Take the wider view with the latest Canon Digital IXUS....
Canon’s IXUS range typifies high style without compromising image quality. Its latest addition has something for wide-angle enthusiasts, with a 28mm equivalent focal length.
Like its predecessor – the IXUS 800IS – the 850IS has a slightly more versatile zoom than most, reaching from a 28mm equivalent up to 105mm (3.8x overall). Canon’s Image Stabilisation (IS) is on board to help ensure shake-free images, which is helped by an ISO range stretching to 1600. While the IXUS line isn’t designed to offer the levels of manual control found in the PowerShot range, this doesn’t stop the IXUS 850IS from including a ‘manual’ shooting mode in addition to 10 subject-specific options and fully automatic. Other highlights include the latest Digic III processing engine and Canon’s proven nine-point AiAF focusing, resulting in a blend of high-end features that put the 850IS a step ahead of the competition.
We’ve always had a soft spot for the IXUS design ethos, and the 850IS hasn’t changed this. The metal body feels solid and I love the tri-tone silver finish. Equally impressive is the control layout with everything falling exactly where you want it, be it the mode dial or zoom control – it’s not often that a ‘style’ orientated camera is so well laid out. A high resolution 2.5in LCD and optical Viewfinder are the icing on an already delicious cake.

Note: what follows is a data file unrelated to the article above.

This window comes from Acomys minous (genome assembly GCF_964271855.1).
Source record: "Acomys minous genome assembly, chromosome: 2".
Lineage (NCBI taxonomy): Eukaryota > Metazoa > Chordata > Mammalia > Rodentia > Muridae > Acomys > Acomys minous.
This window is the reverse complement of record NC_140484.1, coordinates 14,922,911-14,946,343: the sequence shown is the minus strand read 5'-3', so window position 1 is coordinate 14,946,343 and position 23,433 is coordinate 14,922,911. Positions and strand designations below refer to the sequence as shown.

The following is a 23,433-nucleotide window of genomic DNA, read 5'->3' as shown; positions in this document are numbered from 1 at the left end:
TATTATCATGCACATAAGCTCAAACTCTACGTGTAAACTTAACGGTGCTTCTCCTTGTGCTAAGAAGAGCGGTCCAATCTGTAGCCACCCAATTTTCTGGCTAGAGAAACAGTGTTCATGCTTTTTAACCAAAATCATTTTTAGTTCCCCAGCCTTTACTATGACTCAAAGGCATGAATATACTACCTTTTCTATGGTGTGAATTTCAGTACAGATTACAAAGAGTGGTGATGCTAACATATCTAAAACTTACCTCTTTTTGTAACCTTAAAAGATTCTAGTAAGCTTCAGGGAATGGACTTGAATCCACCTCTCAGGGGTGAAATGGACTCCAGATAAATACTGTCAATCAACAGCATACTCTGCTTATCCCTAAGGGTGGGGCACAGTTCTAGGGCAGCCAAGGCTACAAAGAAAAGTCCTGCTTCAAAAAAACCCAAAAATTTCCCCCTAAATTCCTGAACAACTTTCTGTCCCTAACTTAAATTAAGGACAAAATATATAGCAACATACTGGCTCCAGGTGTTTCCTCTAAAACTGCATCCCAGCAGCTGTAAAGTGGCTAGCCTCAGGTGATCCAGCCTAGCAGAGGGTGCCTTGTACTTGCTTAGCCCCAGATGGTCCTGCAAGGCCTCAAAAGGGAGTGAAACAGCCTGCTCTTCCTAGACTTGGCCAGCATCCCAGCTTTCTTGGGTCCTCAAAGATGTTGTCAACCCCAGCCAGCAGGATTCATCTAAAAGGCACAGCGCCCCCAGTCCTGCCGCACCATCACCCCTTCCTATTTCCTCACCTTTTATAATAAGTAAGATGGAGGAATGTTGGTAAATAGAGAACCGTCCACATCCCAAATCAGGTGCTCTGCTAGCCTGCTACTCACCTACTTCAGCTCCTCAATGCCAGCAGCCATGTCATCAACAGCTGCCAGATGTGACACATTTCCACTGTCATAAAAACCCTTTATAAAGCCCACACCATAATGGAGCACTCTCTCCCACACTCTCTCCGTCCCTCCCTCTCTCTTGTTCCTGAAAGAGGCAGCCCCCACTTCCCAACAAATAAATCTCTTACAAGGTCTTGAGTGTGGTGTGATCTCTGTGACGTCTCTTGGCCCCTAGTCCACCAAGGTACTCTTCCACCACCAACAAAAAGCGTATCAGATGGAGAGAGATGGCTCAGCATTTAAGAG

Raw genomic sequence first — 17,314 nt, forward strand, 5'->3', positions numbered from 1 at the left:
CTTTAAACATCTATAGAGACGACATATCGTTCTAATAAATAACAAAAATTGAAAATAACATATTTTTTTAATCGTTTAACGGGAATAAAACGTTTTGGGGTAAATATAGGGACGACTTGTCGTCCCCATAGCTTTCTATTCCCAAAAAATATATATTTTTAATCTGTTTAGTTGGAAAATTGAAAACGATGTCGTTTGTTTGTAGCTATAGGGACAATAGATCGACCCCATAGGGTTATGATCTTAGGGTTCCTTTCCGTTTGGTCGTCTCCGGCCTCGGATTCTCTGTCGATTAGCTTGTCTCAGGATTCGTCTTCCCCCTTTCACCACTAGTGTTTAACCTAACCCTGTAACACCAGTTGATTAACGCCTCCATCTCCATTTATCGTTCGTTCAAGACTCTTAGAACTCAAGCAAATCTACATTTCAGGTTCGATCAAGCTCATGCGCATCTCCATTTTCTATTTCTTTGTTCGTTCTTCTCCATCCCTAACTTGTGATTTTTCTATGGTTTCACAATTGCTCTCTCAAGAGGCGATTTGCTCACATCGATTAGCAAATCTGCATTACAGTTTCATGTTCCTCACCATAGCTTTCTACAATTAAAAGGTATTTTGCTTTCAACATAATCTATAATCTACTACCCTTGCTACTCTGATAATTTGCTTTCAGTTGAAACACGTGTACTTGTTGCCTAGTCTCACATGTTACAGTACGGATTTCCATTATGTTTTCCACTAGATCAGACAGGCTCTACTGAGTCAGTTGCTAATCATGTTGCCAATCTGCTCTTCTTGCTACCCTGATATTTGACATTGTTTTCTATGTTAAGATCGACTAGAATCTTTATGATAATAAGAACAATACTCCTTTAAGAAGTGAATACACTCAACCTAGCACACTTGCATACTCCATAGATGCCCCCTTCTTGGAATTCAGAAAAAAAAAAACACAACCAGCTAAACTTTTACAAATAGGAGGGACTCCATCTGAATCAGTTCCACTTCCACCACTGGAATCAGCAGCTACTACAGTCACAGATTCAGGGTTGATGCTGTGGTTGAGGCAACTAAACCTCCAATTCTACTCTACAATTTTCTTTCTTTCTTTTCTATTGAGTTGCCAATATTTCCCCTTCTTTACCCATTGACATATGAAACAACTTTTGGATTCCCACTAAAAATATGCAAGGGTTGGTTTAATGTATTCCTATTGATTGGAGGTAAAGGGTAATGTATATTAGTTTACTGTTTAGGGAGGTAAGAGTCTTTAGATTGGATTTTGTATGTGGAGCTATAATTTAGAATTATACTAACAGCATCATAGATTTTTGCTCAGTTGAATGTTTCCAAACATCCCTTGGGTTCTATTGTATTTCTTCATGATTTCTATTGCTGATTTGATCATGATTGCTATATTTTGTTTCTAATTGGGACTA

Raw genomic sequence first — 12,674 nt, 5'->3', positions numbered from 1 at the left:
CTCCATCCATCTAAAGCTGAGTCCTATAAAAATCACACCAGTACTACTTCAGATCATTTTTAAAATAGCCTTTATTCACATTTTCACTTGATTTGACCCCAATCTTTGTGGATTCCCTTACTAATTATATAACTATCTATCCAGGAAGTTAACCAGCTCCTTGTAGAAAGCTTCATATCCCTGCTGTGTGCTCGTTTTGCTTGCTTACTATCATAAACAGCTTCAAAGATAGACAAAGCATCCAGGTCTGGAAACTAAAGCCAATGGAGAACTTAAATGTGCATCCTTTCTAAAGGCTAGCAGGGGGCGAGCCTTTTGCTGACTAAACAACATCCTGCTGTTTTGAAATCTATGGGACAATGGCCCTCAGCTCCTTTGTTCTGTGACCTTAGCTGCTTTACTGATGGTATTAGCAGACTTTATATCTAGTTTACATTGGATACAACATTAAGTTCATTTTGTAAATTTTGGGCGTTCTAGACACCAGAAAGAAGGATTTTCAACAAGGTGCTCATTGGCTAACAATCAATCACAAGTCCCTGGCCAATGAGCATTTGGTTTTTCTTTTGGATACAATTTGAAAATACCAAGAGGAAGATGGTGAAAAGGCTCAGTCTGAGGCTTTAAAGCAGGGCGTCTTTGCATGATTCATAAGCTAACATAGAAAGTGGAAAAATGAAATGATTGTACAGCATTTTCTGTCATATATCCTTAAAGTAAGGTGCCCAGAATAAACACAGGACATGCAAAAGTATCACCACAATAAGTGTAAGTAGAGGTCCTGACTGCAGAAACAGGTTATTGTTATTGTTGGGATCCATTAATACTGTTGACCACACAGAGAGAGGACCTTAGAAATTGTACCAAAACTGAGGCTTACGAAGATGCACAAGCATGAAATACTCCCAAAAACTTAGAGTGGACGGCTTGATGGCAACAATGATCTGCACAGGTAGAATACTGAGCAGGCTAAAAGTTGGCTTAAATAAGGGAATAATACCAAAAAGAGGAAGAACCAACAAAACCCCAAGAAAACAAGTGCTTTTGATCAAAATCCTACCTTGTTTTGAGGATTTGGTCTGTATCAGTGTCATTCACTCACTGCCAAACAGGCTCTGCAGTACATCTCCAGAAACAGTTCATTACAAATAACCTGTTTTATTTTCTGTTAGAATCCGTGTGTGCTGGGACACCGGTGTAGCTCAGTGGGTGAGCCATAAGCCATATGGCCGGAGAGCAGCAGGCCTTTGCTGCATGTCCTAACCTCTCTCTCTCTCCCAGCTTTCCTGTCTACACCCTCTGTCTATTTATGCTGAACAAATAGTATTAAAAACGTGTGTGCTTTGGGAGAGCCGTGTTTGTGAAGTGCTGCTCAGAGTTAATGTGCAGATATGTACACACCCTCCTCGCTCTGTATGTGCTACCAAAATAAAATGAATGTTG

‘Bulletproof’ is the only way to describe the white balance and exposure, but the same can’t be said about the image quality. Pictures look fine at a modest print size, but detail such as leaves or brickwork disappears on enlarging, regardless of the ISO setting. ISO 1600 is a waste of time – noise, coupled with in-camera sharpening destroys the image. Thankfully the IS lets you use slower speeds.
Value For Money
The stylish IXUS range has always carried something of a premium price, but with the 850IS you get a lot for your money. I’d say it’s worth every penny.
The IXUS 850IS is a beautiful camera to use, with plenty of creative options for the enthusiast. At lower ISO settings and modest print sizes it?s a stunner, but it struggles at higher ISOs.